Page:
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Written by:  Odile Fredericks
Date: July 30, 2012

Why do you watch the Olympics? My kids are watching the athletes for their superhuman moves. From swimming to volleyball to cycling, Olympians are pushing themselves to excel beyond our expectations and their limitations.

But while my kids are rooting for the home team, I'm looking at the moms and dads behind these seemingly superhuman beings. It's the family relationships that fascinate me. I'm amazed that extraordinary athletes have moms who seem quite regular like me. While American gymnast John Orozco flies through the air, his mom, Damaris, is peeking from behind her hands, unable to watch but unable not to watch. Which parent can't relate to that emotion of apprehension? We hold our breath when our Little Leaguers take their very first swing at home plate, and we keeping holding our breath even when they reach the height of the Olympics. In our eyes, they remain our babies, and better than anyone, we know their frailties, even as we are amazed by their power.

For sure, the Olympics reveal the strength of the human spirit to overcome difficulties, whether athletes are running without human legs, as double amputee South African sprinter Oscar Pistorius does, or just landing at the 2012 games when their family has trouble paying for the mortgage, as happened with Orozco.  Never giving up is a wonderful message your kids take home from the Olympics.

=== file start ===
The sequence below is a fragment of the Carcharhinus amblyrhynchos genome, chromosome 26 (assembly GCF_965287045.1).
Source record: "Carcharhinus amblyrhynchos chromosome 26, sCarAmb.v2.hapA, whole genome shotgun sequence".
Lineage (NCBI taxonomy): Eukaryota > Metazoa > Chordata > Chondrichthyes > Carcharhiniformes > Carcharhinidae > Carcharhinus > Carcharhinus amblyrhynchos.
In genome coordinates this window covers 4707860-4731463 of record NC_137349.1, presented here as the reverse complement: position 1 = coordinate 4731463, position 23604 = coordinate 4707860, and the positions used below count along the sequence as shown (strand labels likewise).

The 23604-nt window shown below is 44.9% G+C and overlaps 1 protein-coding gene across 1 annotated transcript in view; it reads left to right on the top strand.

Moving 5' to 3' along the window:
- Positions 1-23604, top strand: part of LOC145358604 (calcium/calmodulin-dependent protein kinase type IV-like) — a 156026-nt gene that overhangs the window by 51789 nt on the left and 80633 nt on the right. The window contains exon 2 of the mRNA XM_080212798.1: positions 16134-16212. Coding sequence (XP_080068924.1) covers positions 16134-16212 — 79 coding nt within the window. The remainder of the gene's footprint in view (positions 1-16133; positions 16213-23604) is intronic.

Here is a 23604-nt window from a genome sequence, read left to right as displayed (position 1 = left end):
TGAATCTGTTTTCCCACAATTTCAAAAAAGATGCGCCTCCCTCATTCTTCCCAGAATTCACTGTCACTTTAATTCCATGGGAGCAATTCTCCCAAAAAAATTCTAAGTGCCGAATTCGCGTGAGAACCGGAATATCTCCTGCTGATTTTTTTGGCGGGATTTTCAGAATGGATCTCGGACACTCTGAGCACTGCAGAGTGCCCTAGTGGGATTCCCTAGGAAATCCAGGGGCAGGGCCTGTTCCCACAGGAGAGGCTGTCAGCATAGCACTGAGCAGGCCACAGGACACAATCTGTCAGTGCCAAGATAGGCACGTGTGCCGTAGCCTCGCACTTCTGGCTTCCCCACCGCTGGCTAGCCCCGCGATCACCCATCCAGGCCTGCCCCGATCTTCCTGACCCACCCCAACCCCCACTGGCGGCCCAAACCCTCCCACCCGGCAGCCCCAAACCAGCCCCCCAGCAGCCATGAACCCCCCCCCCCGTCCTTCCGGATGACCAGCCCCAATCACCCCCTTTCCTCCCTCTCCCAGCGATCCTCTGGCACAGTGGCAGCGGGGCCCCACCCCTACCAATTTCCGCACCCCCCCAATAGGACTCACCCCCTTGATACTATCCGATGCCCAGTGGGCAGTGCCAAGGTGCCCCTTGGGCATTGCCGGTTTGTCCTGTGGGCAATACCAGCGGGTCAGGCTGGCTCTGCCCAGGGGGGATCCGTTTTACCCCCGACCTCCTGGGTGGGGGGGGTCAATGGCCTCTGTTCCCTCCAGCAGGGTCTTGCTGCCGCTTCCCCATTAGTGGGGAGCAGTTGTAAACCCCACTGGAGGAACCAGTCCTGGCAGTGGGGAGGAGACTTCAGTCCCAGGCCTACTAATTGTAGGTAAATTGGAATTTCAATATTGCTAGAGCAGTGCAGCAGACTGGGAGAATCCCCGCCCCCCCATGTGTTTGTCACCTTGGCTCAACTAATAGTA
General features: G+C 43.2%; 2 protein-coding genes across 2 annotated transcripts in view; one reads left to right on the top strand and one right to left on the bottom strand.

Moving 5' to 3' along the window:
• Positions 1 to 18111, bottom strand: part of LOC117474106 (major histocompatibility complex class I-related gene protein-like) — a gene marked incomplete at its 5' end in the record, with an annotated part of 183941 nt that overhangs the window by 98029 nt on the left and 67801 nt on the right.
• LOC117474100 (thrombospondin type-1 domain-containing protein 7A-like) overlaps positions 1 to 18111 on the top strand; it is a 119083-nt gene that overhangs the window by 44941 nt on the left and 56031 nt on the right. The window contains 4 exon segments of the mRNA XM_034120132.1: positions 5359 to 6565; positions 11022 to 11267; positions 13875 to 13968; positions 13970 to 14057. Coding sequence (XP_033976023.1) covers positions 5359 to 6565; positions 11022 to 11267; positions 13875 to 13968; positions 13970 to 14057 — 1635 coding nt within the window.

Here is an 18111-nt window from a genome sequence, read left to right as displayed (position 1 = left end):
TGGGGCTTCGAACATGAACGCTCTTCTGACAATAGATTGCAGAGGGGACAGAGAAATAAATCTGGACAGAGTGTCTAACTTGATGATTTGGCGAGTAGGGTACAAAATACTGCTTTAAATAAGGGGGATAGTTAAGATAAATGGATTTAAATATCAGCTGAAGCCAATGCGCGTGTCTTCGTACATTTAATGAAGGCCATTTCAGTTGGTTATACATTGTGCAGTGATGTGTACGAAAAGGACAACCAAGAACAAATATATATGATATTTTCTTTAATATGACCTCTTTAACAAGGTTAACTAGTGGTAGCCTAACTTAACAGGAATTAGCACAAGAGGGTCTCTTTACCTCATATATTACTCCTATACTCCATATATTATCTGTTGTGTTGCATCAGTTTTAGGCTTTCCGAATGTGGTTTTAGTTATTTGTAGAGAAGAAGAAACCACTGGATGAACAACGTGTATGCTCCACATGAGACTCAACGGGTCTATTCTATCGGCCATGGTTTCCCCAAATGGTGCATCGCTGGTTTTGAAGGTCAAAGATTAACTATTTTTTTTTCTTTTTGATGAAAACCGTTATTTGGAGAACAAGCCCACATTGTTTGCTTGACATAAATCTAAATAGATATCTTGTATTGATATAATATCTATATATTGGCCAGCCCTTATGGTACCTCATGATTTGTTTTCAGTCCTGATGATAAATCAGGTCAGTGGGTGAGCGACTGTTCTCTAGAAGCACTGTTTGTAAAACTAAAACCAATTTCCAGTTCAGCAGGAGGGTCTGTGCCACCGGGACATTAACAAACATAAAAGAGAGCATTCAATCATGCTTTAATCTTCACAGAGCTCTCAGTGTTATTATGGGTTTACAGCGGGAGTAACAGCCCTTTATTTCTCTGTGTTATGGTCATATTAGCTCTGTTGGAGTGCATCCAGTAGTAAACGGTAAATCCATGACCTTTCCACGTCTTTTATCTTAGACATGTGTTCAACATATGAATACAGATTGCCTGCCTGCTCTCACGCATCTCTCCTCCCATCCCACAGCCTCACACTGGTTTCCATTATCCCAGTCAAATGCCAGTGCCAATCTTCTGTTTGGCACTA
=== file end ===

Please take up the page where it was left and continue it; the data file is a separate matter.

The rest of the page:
The games also expose kids to other cultures and sports.  If watching the games makes your children want to try some of the less common summer Olympic sports, from archery to water polo, look here for Triangle spots offering them.  Also check our Sports Leagues and Clubs Directory for places they can play a range of sports.

For a zany twist on the Olympics, head to Marbles Kids Museum, in downtown Raleigh, for the Marbles Olympics daily at 12:30 p.m. and 4:30 p.m. through Saturday, Aug. 4. The program invites kids to join in creative fun every day, from pool noodle fencing and scooter rowing to paper boat sailing, as a way of celebrating their own accomplishments.


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